According to Matthew a contemporary story | Sunday Observer

According to Matthew a contemporary story

30 December, 2018

This is a true story, which he never believed would drive him crazy enough to recreate the real characters on the silver screen. It is a story that is born out of the past which he lived in.

“Those days, I used to go to St. Paul’s Church, Borella where Father Matthew was in charge. We got to know each other over time,” said Chandran Rutnam the director of the movie, According to Matthew.

“Back then, some 25-years-ago, I came up with this script when Father Matthew wanted me to make a movie about him. But my mind and all the enthusiasm I had about the subject faded away when he wanted me to paint his character without guilt.”

It was this request of Matthew Peiris to Chandran Rutnam to wait till he appeals to get out of jail that made Rutnam not want to make a movie with real characters, yet with fake incidents. Rutnam says, “Through his appeal, he was able to get it commuted from ‘death by hanging’ to ‘life imprisonment’, but he still couldn’t get out, the court had made the decision, so I paused working on the movie then”.

“Artistes are eccentric, that I know well, we’re not normal and if someone says this to me, I’ll be happy to hear it. But still, I’m not that eccentric to be able to make a story that repeats history by altering what really happened, I didn’t want to paint a murderer as an innocent man".

When he feels like making a movie, he asks himself the question first, "Would you go and see this twice?" If his instincts say yes to that, then only will he make the movie.

He assumes the story is so contemporary, that it had to be told now. "The story is nothing new, everything is there in the court records" added Rutnam saying that he doesn’t ever feel bad about his movie, that he’s sure that he doesn’t malign or insult people. Of course, it’s just that he has portrayed the real dispositions of people, pouring out a great dose of his innovative wit, accepting the challenge of recreating a true story that is on record, without damaging the plot. "We didn’t get permission to shoot with the St. Paul’s Church setting. So we had to build our own church. It also took a long time for me to release the movie since there were objections from certain parties and from the clergy".

In a pensive mood he said, "These things happen all over the world today, so it’s very topical. I believe that this will have some effect throughout the world".

He wants teenagers also to go and see the movie, since it carries an influential and powerful message for both parents and teenagers. "It’s a message of being vigilant. People should not be so vulnerable to authority. Those days, parents used to bring their children to Matthew thinking that he can take the devil out of them, but if he could abuse the child, he did so. Character-wise, Matthew was more than just terrible," he said.

When bringing out the character and the personality of Matthew Peiris, Rutnam has had to handle his creativity with much care. He knew, from the very beginning, that Matthew had always been a powerful personality and a prominent figure even inside the jail. He had been the captain of the cricket team and since he was an exorcist, he was preaching to everybody.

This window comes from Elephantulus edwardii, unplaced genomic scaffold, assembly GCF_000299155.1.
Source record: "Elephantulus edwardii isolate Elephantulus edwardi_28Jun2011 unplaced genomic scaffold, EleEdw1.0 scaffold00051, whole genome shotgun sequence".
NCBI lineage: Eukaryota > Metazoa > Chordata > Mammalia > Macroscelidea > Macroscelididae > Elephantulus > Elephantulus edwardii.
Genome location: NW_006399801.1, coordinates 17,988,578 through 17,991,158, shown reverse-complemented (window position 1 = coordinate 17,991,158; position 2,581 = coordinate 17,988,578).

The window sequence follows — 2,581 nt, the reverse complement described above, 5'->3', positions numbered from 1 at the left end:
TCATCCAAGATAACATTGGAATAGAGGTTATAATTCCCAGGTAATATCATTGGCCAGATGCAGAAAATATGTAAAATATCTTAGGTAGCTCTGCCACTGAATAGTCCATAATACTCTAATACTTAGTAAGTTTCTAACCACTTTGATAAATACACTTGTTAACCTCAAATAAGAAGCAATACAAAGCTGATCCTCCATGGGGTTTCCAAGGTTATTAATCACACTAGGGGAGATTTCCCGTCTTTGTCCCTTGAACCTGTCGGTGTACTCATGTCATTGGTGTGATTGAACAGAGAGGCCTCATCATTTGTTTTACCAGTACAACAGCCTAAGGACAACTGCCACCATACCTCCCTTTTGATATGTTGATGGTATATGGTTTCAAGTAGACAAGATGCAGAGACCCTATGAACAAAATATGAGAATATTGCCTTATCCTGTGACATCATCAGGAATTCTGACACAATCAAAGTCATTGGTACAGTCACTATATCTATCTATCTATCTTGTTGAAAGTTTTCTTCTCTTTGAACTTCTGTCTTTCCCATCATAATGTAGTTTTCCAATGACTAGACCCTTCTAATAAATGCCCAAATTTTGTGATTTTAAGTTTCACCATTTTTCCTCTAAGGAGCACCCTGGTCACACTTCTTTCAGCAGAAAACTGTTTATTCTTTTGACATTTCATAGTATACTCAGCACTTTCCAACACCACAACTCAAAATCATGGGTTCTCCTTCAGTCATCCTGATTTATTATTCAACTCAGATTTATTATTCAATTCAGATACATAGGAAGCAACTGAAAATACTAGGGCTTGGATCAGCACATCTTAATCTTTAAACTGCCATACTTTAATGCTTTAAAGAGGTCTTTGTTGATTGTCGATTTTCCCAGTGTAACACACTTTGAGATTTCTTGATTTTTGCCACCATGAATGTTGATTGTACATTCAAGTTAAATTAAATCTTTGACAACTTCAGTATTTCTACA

"He had an amazing energy and charisma, whenever he walked in, he took control of the room," he said, recalling the days he saw the vigour of this character.

Regarding the choice he made to select the team and the cast, from actors and actresses to art directors and everyone behind the scenes, to represent the real characters and to support in creating them, for him, that has been pretty interesting.

"Alston Koch is my friend. I had to find someone who’s good with the Bible, and he did his part perfectly. He’s the one who suggested that Jacqueline Fernandez play Dalreen Ingram's role. She too did a wonderful job. People are very receptive, I’m very happy about it."

His face beamed when he said, "You know, making movies is the most collaborative art form in the world. My work gets so easy and exuberant when I’m surrounded by young people, they just give me the perfect vibrations. Every person is important to me, even the tea boy. Besides, we’ve to know a lot of ethics to deal with people and to respect them all."

I was interested to know who the masters of this inspiring, high-minded personality were, and even before my question popped up, he went on to tell the names; David Lean, Steven Spielberg, Sergio Leone, Clint Eastwood, George Lucas and Alfred Hitchcock, recalling how lucky he was to bump into them and to be by their side learning and experiencing what he always desired. As Rutnam said, his only ambition was to be a filmmaker, he seemed to know what the audience and the whole of society expected from him, that he knows he has to entertain people.

He wants to hear ‘great’ to his movie only from the people who have paid for the ticket and watched it. "Then only can they attack me, If I did something wrong, I want to make sure that I don’t do it again," he said.

While thanking him him for sharing his creative abilities with me, I wanted him to tell me what his message to his audience was. "I make films for the audience, not for the jury. My jury is the mass audience. The more they watch my film and love it, I will be the happiest. My message is that you should be consistent. Stick to a plan. Just don't be afraid to dial down the intensity or take a break if your body's telling you that you're doing too much too soon."